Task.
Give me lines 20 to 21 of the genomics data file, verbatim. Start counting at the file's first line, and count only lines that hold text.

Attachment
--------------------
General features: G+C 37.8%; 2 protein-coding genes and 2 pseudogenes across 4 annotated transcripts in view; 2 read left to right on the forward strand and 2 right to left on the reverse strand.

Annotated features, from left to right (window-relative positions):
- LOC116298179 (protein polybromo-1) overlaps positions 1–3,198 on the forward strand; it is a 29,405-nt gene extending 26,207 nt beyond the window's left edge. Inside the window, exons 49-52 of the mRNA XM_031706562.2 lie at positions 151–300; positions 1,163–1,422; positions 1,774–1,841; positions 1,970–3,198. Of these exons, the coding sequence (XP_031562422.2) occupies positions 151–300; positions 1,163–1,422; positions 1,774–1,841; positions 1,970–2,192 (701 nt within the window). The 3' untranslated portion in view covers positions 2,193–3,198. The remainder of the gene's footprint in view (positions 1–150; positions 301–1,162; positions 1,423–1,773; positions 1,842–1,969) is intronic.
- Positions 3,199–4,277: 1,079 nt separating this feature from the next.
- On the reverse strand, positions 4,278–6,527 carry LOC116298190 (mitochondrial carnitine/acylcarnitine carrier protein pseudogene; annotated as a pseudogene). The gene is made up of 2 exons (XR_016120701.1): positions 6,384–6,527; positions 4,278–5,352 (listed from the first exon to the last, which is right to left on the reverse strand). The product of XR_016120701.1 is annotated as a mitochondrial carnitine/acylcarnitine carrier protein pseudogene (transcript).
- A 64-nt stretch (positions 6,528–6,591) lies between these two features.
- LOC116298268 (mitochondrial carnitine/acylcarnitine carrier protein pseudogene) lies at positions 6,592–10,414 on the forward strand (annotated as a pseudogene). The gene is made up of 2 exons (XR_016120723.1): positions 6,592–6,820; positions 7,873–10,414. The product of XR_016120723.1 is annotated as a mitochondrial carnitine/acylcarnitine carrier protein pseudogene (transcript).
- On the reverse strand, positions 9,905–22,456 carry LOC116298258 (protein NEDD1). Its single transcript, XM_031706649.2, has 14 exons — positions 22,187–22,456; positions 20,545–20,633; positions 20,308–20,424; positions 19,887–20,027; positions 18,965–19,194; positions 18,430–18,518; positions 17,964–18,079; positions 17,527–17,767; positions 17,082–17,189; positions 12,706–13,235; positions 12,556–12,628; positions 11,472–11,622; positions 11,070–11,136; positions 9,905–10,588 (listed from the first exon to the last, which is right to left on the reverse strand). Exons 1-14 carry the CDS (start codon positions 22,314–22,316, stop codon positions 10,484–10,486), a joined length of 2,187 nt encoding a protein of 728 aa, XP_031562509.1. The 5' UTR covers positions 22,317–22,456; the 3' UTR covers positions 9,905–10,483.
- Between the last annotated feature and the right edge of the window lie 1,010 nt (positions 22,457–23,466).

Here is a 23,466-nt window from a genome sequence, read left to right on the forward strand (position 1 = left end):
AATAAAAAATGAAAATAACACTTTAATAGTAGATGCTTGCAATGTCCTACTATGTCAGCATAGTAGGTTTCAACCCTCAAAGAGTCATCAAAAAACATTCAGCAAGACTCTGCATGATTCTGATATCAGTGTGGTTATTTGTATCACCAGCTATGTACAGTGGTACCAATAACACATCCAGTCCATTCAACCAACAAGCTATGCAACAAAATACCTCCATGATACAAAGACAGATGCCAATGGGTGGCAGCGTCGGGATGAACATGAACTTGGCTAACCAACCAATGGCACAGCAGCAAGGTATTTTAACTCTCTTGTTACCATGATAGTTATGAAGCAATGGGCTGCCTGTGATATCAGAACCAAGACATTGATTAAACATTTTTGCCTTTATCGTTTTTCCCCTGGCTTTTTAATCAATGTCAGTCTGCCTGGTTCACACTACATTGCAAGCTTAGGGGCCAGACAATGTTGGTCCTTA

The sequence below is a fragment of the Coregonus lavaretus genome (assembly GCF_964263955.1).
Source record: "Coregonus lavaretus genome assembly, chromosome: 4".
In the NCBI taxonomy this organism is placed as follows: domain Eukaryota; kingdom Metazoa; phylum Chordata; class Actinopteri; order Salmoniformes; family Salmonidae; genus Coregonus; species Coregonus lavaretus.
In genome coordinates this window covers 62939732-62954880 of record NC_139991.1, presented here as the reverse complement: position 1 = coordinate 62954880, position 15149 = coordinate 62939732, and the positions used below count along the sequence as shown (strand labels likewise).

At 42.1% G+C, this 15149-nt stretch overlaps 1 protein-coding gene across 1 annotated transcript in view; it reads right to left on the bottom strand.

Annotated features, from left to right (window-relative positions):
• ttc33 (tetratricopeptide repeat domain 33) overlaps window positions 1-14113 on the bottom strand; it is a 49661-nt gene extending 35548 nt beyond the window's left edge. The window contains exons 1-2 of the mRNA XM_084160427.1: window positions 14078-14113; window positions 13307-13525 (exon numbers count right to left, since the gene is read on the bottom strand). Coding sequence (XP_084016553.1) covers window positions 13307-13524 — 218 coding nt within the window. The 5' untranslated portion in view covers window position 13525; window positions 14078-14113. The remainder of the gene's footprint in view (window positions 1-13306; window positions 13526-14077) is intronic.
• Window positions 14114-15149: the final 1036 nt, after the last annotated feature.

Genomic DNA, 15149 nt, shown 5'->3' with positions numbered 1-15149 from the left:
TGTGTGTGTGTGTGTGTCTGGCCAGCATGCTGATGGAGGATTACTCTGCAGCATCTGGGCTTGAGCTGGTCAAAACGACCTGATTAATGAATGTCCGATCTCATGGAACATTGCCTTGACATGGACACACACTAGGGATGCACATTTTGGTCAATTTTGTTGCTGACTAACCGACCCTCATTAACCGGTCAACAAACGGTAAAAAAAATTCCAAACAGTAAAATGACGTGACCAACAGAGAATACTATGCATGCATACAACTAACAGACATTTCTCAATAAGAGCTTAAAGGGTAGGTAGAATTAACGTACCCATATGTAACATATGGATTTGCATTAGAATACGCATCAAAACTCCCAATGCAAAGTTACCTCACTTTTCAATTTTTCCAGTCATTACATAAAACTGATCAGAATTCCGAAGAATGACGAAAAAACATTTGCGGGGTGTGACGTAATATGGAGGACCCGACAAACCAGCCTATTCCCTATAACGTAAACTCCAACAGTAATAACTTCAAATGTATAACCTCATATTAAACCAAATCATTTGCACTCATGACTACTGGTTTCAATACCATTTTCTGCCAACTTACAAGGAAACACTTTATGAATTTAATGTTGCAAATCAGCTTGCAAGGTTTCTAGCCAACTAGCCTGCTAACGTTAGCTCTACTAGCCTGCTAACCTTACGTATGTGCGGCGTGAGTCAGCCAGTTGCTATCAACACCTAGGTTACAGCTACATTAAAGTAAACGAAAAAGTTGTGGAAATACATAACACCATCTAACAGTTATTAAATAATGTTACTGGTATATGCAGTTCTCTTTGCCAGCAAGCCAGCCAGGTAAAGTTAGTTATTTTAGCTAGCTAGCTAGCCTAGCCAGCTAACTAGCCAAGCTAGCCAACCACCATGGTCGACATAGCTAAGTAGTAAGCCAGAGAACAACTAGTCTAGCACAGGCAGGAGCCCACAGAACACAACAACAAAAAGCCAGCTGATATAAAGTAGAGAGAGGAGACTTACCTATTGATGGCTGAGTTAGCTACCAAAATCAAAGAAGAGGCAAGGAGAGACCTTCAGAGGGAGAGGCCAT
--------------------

Genomic DNA, 15149 nt, shown 5'->3' with positions numbered 1-15149 from the left:
TGTGTGTGTGTGTGTGTCTGGCCAGCATGCTGATGGAGGATTACTCTGCAGCATCTGGGCTTGAGCTGGTCAAAACGACCTGATTAATGAATGTCCGATCTCATGGAACATTGCCTTGACATGGACACACACTAGGGATGCACATTTTGGTCAATTTTGTTGCTGACTAACCGACCCTCATTAACCGGTCAACAAACGGTAAAAAAAATTCCAAACAGTAAAATGACGTGACCAACAGAGAATACTATGCATGCATACAACTAACAGACATTTCTCAATAAGAGCTTAAAGGGTAGGTAGAATTAACGTACCCATATGTAACATATGGATTTGCATTAGAATACGCATCAAAACTCCCAATGCAAAGTTACCTCACTTTTCAATTTTTCCAGTCATTACATAAAACTGATCAGAATTCCGAAGAATGACGAAAAAACATTTGCGGGGTGTGACGTAATATGGAGGACCCGACAAACCAGCCTATTCCCTATAACGTAAACTCCAACAGTAATAACTTCAAATGTATAACCTCATATTAAACCAAATCATTTGCACTCATGACTACTGGTTTCAATACCATTTTCTGCCAACTTACAAGGAAACACTTTATGAATTTAATGTTGCAAATCAGCTTGCAAGGTTTCTAGCCAACTAGCCTGCTAACGTTAGCTCTACTAGCCTGCTAACCTTACGTATGTGCGGCGTGAGTCAGCCAGTTGCTATCAACACCTAGGTTACAGCTACATTAAAGTAAACGAAAAAGTTGTGGAAATACATAACACCATCTAACAGTTATTAAATAATGTTACTGGTATATGCAGTTCTCTTTGCCAGCAAGCCAGCCAGGTAAAGTTAGTTATTTTAGCTAGCTAGCTAGCCTAGCCAGCTAACTAGCCAAGCTAGCCAACCACCATGGTCGACATAGCTAAGTAGTAAGCCAGAGAACAACTAGTCTAGCACAGGCAGGAGCCCACAGAACACAACAACAAAAAGCCAGCTGATATAAAGTAGAGAGAGGAGACTTACCTATTGATGGCTGAGTTAGCTACCAAAATCAAAGAAGAGGCAAGGAGAGACCTTCAGAGGGAGAGGCCAT